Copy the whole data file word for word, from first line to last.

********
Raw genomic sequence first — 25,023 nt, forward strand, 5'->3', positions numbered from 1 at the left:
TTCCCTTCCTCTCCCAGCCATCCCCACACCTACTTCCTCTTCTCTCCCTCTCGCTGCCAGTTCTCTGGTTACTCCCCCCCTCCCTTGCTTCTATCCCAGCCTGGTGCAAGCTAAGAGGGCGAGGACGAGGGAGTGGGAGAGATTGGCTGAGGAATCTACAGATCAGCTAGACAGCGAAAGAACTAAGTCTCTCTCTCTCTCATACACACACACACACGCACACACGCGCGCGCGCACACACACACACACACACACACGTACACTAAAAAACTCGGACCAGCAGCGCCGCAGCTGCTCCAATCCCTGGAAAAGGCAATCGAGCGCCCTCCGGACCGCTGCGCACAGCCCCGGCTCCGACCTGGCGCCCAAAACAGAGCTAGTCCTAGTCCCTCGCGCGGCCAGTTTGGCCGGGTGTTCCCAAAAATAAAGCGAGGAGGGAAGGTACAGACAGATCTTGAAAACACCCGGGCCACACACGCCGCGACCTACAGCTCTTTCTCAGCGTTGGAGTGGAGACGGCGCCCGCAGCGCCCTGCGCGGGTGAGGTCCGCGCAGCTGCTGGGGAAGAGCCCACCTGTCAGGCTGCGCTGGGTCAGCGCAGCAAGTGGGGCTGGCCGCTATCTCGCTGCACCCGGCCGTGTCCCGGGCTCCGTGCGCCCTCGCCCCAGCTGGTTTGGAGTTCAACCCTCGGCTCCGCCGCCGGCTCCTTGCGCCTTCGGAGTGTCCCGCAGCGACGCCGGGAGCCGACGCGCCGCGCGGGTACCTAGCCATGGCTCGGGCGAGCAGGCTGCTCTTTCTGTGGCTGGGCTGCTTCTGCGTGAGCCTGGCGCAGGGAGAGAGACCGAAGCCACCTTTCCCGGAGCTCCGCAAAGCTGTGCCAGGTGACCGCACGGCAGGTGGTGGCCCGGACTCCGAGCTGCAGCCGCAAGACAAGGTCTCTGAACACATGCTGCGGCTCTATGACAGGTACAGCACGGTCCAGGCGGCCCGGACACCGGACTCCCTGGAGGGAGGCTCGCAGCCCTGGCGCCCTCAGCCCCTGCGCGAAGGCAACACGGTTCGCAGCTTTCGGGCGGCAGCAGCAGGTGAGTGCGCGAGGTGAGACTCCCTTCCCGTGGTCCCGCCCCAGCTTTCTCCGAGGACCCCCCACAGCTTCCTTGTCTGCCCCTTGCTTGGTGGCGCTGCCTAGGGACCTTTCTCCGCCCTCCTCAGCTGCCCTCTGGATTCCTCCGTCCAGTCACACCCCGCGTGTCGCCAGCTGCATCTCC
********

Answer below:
Raw genomic sequence first — 25,023 nt, forward strand, 5'->3', positions numbered from 1 at the left:
TTCCCTTCCTCTCCCAGCCATCCCCACACCTACTTCCTCTTCTCTCCCTCTCGCTGCCAGTTCTCTGGTTACTCCCCCCCTCCCTTGCTTCTATCCCAGCCTGGTGCAAGCTAAGAGGGCGAGGACGAGGGAGTGGGAGAGATTGGCTGAGGAATCTACAGATCAGCTAGACAGCGAAAGAACTAAGTCTCTCTCTCTCTCATACACACACACACACGCACACACGCGCGCGCGCACACACACACACACACACACACGTACACTAAAAAACTCGGACCAGCAGCGCCGCAGCTGCTCCAATCCCTGGAAAAGGCAATCGAGCGCCCTCCGGACCGCTGCGCACAGCCCCGGCTCCGACCTGGCGCCCAAAACAGAGCTAGTCCTAGTCCCTCGCGCGGCCAGTTTGGCCGGGTGTTCCCAAAAATAAAGCGAGGAGGGAAGGTACAGACAGATCTTGAAAACACCCGGGCCACACACGCCGCGACCTACAGCTCTTTCTCAGCGTTGGAGTGGAGACGGCGCCCGCAGCGCCCTGCGCGGGTGAGGTCCGCGCAGCTGCTGGGGAAGAGCCCACCTGTCAGGCTGCGCTGGGTCAGCGCAGCAAGTGGGGCTGGCCGCTATCTCGCTGCACCCGGCCGTGTCCCGGGCTCCGTGCGCCCTCGCCCCAGCTGGTTTGGAGTTCAACCCTCGGCTCCGCCGCCGGCTCCTTGCGCCTTCGGAGTGTCCCGCAGCGACGCCGGGAGCCGACGCGCCGCGCGGGTACCTAGCCATGGCTCGGGCGAGCAGGCTGCTCTTTCTGTGGCTGGGCTGCTTCTGCGTGAGCCTGGCGCAGGGAGAGAGACCGAAGCCACCTTTCCCGGAGCTCCGCAAAGCTGTGCCAGGTGACCGCACGGCAGGTGGTGGCCCGGACTCCGAGCTGCAGCCGCAAGACAAGGTCTCTGAACACATGCTGCGGCTCTATGACAGGTACAGCACGGTCCAGGCGGCCCGGACACCGGACTCCCTGGAGGGAGGCTCGCAGCCCTGGCGCCCTCAGCCCCTGCGCGAAGGCAACACGGTTCGCAGCTTTCGGGCGGCAGCAGCAGGTGAGTGCGCGAGGTGAGACTCCCTTCCCGTGGTCCCGCCCCAGCTTTCTCCGAGGACCCCCCACAGCTTCCTTGTCTGCCCCTTGCTTGGTGGCGCTGCCTAGGGACCTTTCTCCGCCCTCCTCAGCTGCCCTCTGGATTCCTCCGTCCAGTCACACCCCGCGTGTCGCCAGCTGCATCTCC